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Fomalhaut, the "autumn star," shines low in the south this evening. It's easy to pick out because it's the only bright star in that entire region of the sky.
Fomalhaut represents the mouth of Piscis Austrinus, the southern fish — a constellation that dates from antiquity. But today, it's a bit different from when it was first drawn — it's lost its tail. Four centuries ago, the stars that formed the tail were split off to make a new constellation: Grus, the crane. From the southern half of the United States, it strides low along the southern horizon, to the lower right of Fomalhaut.
The crane's brightest star is Al Nair. The name is a shortened version of an Arabic name that means "the bright one in the fishes' tail." It's pretty bright, but it's also pretty low in the sky, so it's tough to see if you're north of about Albuquerque or Atlanta.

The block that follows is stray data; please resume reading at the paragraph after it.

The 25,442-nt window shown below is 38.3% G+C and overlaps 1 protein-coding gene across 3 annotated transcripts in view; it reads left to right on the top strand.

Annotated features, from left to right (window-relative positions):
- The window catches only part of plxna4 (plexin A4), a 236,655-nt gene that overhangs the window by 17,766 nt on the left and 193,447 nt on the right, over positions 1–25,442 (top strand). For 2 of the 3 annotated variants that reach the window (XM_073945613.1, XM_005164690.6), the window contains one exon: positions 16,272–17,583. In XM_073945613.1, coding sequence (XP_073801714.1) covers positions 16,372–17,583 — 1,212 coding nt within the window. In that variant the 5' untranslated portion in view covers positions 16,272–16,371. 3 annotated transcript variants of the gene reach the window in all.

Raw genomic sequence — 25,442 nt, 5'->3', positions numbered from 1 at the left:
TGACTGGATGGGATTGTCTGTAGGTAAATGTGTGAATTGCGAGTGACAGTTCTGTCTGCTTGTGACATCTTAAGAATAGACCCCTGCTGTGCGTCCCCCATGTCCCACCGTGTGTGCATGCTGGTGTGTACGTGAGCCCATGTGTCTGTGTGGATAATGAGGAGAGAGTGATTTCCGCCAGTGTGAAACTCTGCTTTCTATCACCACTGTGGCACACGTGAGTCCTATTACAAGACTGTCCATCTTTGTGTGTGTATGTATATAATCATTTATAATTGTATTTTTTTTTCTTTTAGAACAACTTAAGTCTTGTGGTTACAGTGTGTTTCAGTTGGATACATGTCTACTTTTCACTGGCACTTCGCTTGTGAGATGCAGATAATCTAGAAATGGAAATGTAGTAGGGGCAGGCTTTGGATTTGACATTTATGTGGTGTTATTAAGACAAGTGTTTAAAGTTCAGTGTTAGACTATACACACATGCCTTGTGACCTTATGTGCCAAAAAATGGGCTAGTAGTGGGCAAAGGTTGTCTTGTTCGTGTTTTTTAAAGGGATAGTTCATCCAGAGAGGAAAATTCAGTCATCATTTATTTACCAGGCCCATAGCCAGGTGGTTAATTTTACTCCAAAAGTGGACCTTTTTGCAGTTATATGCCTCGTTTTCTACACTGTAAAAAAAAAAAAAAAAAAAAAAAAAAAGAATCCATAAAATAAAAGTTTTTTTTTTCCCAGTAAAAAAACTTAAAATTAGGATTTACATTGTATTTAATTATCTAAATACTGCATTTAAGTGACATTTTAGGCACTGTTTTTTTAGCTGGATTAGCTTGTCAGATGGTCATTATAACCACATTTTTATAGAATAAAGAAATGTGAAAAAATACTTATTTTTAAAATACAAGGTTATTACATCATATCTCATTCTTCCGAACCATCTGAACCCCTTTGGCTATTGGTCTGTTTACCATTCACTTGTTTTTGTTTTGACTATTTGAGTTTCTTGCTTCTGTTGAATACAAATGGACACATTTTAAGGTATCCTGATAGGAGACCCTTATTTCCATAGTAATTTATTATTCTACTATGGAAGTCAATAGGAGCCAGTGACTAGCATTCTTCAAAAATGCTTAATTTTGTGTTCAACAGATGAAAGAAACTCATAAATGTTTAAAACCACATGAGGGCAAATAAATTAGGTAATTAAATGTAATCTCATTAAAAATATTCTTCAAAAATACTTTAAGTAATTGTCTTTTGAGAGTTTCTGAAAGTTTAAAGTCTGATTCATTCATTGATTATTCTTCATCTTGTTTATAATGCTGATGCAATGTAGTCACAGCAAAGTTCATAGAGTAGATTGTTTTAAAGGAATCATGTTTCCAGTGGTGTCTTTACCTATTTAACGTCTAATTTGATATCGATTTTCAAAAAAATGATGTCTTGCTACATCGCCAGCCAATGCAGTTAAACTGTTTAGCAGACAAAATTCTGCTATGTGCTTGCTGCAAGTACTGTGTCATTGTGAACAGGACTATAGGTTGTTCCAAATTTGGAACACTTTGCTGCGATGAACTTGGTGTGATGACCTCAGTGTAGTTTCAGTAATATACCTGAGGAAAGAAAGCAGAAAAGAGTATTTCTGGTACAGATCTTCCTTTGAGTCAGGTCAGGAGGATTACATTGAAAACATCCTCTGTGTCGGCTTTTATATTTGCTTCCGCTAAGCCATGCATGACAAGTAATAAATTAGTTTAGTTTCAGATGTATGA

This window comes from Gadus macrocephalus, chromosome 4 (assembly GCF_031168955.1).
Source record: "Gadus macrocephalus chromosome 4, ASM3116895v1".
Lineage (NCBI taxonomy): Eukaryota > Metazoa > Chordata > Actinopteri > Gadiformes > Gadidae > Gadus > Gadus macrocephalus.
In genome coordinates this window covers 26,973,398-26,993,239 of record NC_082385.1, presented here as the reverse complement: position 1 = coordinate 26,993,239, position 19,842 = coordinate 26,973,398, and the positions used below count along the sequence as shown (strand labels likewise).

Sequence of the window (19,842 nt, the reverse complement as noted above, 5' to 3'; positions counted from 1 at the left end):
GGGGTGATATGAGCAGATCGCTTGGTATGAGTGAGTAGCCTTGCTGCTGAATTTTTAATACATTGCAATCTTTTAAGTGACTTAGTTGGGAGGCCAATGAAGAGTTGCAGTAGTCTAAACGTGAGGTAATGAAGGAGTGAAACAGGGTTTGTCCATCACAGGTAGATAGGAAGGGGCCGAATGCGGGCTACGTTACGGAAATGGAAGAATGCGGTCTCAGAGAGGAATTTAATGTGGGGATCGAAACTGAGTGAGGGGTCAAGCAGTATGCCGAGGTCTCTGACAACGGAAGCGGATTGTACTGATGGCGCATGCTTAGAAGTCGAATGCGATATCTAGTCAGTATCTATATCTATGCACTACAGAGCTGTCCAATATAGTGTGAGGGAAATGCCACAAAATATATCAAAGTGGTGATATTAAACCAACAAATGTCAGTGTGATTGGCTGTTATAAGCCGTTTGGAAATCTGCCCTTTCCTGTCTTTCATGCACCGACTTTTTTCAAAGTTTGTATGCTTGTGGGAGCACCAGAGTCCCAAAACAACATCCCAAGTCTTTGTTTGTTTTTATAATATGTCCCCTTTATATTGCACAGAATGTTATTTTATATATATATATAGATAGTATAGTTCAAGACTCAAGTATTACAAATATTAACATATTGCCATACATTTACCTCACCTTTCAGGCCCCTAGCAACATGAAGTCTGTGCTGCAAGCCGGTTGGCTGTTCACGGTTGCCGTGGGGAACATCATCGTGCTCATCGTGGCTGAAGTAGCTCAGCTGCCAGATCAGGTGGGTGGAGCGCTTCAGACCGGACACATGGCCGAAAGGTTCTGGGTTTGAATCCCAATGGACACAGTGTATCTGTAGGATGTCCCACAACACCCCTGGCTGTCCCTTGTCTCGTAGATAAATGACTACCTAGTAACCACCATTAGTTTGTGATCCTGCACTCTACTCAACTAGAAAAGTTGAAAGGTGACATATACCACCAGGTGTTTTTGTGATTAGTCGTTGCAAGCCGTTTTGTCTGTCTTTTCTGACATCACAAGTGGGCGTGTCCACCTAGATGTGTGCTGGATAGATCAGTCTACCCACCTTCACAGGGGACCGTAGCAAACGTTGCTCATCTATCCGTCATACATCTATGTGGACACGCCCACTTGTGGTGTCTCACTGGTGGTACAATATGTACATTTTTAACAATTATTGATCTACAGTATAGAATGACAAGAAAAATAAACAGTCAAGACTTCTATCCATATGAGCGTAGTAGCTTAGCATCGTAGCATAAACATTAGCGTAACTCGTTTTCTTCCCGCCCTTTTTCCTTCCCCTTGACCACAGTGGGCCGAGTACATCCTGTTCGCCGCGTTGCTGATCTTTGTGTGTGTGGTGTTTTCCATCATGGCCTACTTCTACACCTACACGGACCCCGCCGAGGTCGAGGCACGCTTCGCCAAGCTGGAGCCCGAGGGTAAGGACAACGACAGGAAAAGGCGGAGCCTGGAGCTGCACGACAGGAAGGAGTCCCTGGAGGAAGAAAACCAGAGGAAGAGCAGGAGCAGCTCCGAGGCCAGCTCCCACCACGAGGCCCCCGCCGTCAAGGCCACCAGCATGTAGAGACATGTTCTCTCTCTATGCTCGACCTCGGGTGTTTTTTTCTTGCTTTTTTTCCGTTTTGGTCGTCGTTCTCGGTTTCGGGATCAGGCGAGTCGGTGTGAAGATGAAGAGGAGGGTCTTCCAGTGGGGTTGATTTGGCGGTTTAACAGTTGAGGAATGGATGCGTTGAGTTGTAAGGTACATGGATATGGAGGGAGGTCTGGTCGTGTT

Al Nair is a bit more than 100 light-years away. In other words, we see the star as it looked a bit more than a century ago. If we could see it in real time, though, it's unlikely that we'd see any difference — the star probably looks just the same as it did a century ago.
Al Nair is changing right now — it's nearing the end of its normal lifetime, which alters the nuclear reactions that take place deep in its core. Those changes will cause the star to get bigger and brighter. But that won't be noticable from here on Earth for thousands or even millions of years.
Script by Damond Benningfield, Copyright 2013